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Economy



The Isle of Man is a "low tax economy" with no capital gains tax, wealth tax, stamp duty, or inheitance tax and a top rate of income tax of 18%. A "tax cap" is in force. The maximum amount of tax payable by an individual is £100,000 or £200,000 for couples if they choose to have their incomes jointly assessed. 


The £100,000 tax cap equates to an assessable income of approximately £570,000. Personal income is assessed and taxed on a total 'worldwide' income basis rather than a remittance basis. This means that all income earned throughout the world is assessable for Manx tax rather than only income earned in or brought into the Island.


The rate of corperation tax is 0% for almost all types of income, the only exceptions are that the profits of banks are taxed at 10%, as is rental (or other) income from land and buildings situated on the Isle of Man.


Offshore banking, manufacturing, and tourism form key sectors of the economy. Agriculture and fishing, once the mainstays of the economy, now make declining contributions to the Island's Gross domestic product (GDP).


Trade takes place mostly with the United Kingdom. The island is in customs union with the UK, and related revenues are pooled and shared under the Common purse agreement.


The Manx government promotes island locations for making films by contributing to the production costs. Since 1995 over eighty films have been made on the island.


 

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Geography





As well as the main island of Mann itself, the Isle of Man includes some nearby small islands: the seasonally inhabited Calf of Man; Chicken Rock on which stands an unmanned lighthouse; and St Patrick's Isle and St Michael's Isle, both connected to the mainland by permanent roads/causeways.

The Isle of Man is located in the middle of the northern Irish Sea, approximately equidistant from the islands of Britain and Irish. In the context of Britain, the island lies closest to Scotland followed by England and then Wales.







The Calf of Mann seen from Cregneash.






The Isle is 52 kilometres (32 mi) long and 22 kilometres (14 mi) wide at its widest point. It has an area of around 572 square kilometres (221 sq mi).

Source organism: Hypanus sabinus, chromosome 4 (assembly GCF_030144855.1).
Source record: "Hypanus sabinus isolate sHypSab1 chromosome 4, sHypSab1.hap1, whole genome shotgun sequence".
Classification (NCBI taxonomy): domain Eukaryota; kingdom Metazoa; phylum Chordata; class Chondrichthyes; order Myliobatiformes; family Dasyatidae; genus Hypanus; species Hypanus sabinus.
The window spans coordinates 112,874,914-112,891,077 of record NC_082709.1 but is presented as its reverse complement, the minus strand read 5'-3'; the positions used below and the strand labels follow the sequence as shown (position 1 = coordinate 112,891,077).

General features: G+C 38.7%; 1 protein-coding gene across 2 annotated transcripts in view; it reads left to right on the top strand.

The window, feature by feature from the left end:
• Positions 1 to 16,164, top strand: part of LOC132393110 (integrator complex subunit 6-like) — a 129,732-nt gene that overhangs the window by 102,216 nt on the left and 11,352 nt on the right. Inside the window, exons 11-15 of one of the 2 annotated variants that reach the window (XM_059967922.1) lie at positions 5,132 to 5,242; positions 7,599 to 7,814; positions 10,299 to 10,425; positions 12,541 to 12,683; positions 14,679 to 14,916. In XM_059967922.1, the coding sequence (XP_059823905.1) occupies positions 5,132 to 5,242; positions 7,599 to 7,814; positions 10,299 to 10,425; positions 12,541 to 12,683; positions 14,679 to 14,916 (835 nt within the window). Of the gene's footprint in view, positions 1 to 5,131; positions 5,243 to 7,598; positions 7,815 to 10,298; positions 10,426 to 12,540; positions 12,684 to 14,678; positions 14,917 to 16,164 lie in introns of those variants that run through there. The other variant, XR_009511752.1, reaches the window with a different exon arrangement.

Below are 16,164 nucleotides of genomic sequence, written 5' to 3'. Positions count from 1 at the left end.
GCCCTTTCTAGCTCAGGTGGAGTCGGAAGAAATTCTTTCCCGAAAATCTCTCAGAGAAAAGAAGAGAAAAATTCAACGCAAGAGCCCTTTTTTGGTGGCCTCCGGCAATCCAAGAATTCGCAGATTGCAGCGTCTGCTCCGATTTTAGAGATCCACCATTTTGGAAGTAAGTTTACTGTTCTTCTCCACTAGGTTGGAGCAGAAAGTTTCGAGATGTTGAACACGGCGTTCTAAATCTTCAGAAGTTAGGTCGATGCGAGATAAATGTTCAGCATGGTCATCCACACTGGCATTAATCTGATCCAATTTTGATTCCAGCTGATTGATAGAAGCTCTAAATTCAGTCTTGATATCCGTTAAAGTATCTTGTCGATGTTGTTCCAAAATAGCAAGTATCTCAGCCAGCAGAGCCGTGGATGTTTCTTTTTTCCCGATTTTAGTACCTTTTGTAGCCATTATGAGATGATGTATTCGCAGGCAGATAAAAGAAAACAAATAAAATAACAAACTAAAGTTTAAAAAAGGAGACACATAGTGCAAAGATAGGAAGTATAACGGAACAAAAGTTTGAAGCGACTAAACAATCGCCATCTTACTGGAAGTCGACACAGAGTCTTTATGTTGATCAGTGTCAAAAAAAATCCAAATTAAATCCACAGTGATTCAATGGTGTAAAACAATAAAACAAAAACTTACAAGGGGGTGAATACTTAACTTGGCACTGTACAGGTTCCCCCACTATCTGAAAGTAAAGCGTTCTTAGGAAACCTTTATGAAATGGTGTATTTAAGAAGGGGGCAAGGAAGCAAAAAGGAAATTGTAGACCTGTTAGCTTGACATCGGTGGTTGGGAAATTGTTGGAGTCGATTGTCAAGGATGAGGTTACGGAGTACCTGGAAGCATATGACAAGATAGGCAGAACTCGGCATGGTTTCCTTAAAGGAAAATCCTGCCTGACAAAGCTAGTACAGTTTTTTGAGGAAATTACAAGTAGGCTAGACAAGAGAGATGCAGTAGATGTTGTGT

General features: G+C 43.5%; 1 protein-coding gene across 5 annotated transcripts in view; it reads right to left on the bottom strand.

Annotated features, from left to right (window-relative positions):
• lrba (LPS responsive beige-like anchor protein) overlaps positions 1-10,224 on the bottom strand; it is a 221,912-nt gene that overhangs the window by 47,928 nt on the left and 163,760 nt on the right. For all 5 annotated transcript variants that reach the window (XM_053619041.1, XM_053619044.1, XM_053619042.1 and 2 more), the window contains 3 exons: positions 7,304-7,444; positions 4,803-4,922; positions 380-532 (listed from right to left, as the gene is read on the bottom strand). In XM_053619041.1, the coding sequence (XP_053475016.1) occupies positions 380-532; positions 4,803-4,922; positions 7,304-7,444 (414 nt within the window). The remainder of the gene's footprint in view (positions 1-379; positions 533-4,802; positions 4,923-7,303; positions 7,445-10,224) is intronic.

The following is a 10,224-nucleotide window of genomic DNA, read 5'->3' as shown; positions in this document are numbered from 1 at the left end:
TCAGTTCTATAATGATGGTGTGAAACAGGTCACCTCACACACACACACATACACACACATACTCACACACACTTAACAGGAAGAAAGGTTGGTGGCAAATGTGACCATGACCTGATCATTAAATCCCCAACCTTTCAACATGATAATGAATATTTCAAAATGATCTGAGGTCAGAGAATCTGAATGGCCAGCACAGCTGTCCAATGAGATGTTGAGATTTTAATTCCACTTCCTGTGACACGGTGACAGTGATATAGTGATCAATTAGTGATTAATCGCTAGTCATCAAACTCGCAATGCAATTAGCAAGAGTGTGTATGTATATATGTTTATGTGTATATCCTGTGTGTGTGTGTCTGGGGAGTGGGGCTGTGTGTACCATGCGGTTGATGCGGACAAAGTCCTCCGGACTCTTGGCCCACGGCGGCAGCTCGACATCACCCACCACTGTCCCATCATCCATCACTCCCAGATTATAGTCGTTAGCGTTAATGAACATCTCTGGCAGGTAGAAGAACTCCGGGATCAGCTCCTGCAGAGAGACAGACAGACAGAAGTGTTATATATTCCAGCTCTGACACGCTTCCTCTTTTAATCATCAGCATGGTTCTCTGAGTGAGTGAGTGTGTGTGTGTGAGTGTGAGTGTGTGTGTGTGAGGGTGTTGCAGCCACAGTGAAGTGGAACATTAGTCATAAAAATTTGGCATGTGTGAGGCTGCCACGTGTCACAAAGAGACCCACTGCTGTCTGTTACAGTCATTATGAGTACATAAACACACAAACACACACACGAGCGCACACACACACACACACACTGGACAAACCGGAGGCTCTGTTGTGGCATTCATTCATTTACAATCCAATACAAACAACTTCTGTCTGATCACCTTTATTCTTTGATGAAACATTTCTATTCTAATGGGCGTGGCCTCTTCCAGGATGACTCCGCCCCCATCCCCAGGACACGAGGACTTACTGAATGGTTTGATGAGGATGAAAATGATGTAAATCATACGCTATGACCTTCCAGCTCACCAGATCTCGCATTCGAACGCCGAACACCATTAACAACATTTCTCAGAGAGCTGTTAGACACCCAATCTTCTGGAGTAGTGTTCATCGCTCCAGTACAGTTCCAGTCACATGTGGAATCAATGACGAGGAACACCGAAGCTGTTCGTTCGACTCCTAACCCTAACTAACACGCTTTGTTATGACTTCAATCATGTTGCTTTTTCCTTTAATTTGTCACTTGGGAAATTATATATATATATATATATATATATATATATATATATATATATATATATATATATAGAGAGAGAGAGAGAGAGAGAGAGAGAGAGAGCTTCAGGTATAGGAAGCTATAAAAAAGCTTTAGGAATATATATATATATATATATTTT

Hills in the north and south are bisected by a central valley. The extreme north is exceptionally flat, consisting mainly of deposits built up by deposition from glacial advances from western Scotland during colder times. There are more recently deposited Shingle beaches at the Point of Ayre. The island has only one mountain higher than 600 metres (2,000 ft), Snaefell, with a height of 621 metres (2,037 ft). According to an old saying, from the summit one can see six kingdoms: those of Mann, Scotland, England, Ireland, Wales, and Heaven. Some versions add a seventh kingdom, that of Ulster, the Sea, or Neptune.


 

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Culture

The culture of the Isle of Man is influenced by its CELTIC and to a lesser extent its Norse origins, though its close proximity to the UK, period as a UK tourist destination and recent mass immigration by British migrant workers has meant that British influence has been dominant since the Revetments period. Recent revival campaigns have attempted to preserve the surviving vestiges of Manx culture, and significant interest in the Manx language, history and musical tradition have been the result!! :)



The name 'Isle of Mann'

The origin of the name Isle of Man is unclear. In the MANX Gaelic language the Isle of Man is known as Ellan Vannin, where ellan is a Gaelic word meaning 'island'. The earliest form of 'Man' is Manu or Mana giving the name Manann leading to the word Mannin, which is LENITED when used after the feminine word Ellan, giving Mhannin. As 'mh' is pronounced like a 'v' in

Goidelic languages, in modern Manx the name becomes Ellan Vannin. These forms are related to the figure of Celtic Mythology known as MANANAN MEC Y LIER to the Manx, MHANNIN to the Irish and MANAWYNDAN to the Welsh.




Language






A bilingual sign in the Isle of Man featuring Manx Gaelic and English.


Manx Gaelic is a Goidelic Celtic language and is one of a number of insular gaelic langauges spoken in the British Isles. Manx Gaelic has been officially recognised as a legitimate language.

The Manx Gaelic language is closely related to the Irish and Scottish Gaelic.